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Melatonin Effects on Luteinizing Hormone

This study has been terminated.
ClinicalTrials.gov Identifier:
First Posted: February 7, 2006
Last Update Posted: February 7, 2006
The safety and scientific validity of this study is the responsibility of the study sponsor and investigators. Listing a study does not mean it has been evaluated by the U.S. Federal Government. Read our disclaimer for details.
University of California, San Diego
Information provided by:
Scripps Health
In many mammals, the duration of the nocturnal melatonin elevation regulates seasonal changes in reproductive hormones such as luteinizing hormone (LH). Melatonin's effects on human reproductive endocrinology are uncertain. It is thought that the same hypothalamic pulse generator may both trigger the pulsatile release of GnRH and LH and also cause hot flashes. Thus, if melatonin suppressed this pulse generator in postmenopausal women, it might moderate hot flashes. This clinical trial tested the hypothesis that melatonin could suppress LH and relieve hot flashes.

Condition Intervention Phase
Hot Flashes Drug: melatonin 0.5 mg Phase 1 Phase 2

Study Type: Interventional
Study Design: Allocation: Randomized
Intervention Model: Parallel Assignment
Masking: Double
Primary Purpose: Treatment
Official Title: Melatonin Effects on Luteinizing Hormone

Resource links provided by NLM:

Further study details as provided by Scripps Health:

Primary Outcome Measures:
  • Hot flashes log
  • Sleep log
  • QIDS
  • CESD
  • Luteinizing hormone (urine)
  • Luteinizing hormone (blood)

Secondary Outcome Measures:
  • SAFTEE inventory of symptoms and adverse effects
  • Other adverse events

Estimated Enrollment: 20
Study Start Date: June 2004
Estimated Study Completion Date: February 2005
Detailed Description:
Twenty postmenopausal women troubled by hot flashes underwent one week of baseline observation followed by 4 weeks of a randomized controlled trial of melatonin or matched placebo. The three randomized treatments were melatonin 0.5 mg 2.5-3 hours before bedtime, melatonin 0.5 mg upon morning awakening, or placebo capsules. Twelve of the women were admitted to the GCRC at baseline and at the end of randomized treatment for 24-hour sampling of blood for LH. Morning urine samples were collected twice weekly to measure LH excretion. Subjective responses measured throughout baseline and treatment included sleep and hot flash logs, the CESD and QIDS depression self-ratings, and the SAFTEE physical symptom inventory.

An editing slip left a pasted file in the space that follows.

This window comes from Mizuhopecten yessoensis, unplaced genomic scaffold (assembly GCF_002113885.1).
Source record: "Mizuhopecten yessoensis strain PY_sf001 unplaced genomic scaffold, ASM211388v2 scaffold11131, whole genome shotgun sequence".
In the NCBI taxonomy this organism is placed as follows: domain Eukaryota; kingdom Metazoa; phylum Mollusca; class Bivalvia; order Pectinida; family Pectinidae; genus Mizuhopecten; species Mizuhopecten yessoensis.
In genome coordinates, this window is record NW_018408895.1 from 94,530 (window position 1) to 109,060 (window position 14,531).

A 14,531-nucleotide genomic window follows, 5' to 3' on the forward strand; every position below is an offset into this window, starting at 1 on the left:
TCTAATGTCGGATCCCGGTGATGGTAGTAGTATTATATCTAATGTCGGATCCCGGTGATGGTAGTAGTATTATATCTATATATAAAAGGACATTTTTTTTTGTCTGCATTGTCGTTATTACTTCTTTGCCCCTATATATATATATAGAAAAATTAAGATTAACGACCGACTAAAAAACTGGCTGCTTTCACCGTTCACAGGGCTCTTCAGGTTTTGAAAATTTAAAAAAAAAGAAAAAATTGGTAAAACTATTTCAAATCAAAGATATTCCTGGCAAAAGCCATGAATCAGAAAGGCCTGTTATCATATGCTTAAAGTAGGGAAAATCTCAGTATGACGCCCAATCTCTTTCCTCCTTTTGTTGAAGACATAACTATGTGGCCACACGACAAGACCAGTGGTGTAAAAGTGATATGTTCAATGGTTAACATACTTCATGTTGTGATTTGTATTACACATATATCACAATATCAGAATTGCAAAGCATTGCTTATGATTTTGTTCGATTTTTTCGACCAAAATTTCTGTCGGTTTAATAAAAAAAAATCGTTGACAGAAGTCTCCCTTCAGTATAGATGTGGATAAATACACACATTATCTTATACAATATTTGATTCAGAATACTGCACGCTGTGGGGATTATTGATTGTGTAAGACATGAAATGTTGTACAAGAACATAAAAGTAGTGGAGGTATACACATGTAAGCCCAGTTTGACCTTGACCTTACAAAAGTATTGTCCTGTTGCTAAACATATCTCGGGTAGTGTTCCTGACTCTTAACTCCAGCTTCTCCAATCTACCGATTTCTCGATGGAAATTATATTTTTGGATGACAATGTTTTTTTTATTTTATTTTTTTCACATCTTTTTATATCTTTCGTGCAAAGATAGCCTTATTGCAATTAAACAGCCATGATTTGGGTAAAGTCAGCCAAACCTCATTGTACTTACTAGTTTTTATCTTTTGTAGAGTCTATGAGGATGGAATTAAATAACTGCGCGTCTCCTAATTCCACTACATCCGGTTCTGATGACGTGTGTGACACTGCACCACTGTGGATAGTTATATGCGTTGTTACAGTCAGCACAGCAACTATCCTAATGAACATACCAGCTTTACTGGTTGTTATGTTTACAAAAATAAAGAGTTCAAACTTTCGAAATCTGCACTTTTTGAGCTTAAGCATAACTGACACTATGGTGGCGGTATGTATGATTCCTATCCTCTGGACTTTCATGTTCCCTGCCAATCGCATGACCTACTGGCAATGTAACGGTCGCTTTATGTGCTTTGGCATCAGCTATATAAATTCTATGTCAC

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Ages Eligible for Study:   50 Years to 70 Years   (Adult, Senior)
Sexes Eligible for Study:   Female
Accepts Healthy Volunteers:   No

Inclusion Criteria:

  • Postmenopausal woman
  • Troubled by hot flashes

Exclusion Criteria:

  • Use of reproductive hormones other than continuous estrogen or progesterone hormone replacement
  • Any acute illness
  • Any anticipated changes of medication
  • Anemia (hemoglobin <12) or poor veins Recent trans-time-zone jet travel, shift work, or irregular sleep habits Any neurological or pituitary disease
  Contacts and Locations
Information from the National Library of Medicine

To learn more about this study, you or your doctor may contact the study research staff using the contact information provided by the sponsor.

Please refer to this study by its ClinicalTrials.gov identifier (NCT number): NCT00288262

United States, California
Scripps Clinic Sleep Center
La Jolla, California, United States, 92037
Sponsors and Collaborators
Scripps Health
University of California, San Diego
Principal Investigator: Daniel F Kripke, MD Scripps Clinic Sleep Center
  More Information

ClinicalTrials.gov Identifier: NCT00288262     History of Changes
Other Study ID Numbers: 03-101 (Scripps SOPRS #)
NIH M01 RR00833 (in part)
First Submitted: January 30, 2006
First Posted: February 7, 2006
Last Update Posted: February 7, 2006
Last Verified: October 2005

Keywords provided by Scripps Health:
hot flashes
luteinizing hormone

Additional relevant MeSH terms:
Hot Flashes
Signs and Symptoms
Hormones, Hormone Substitutes, and Hormone Antagonists
Physiological Effects of Drugs
Molecular Mechanisms of Pharmacological Action
Protective Agents
Central Nervous System Depressants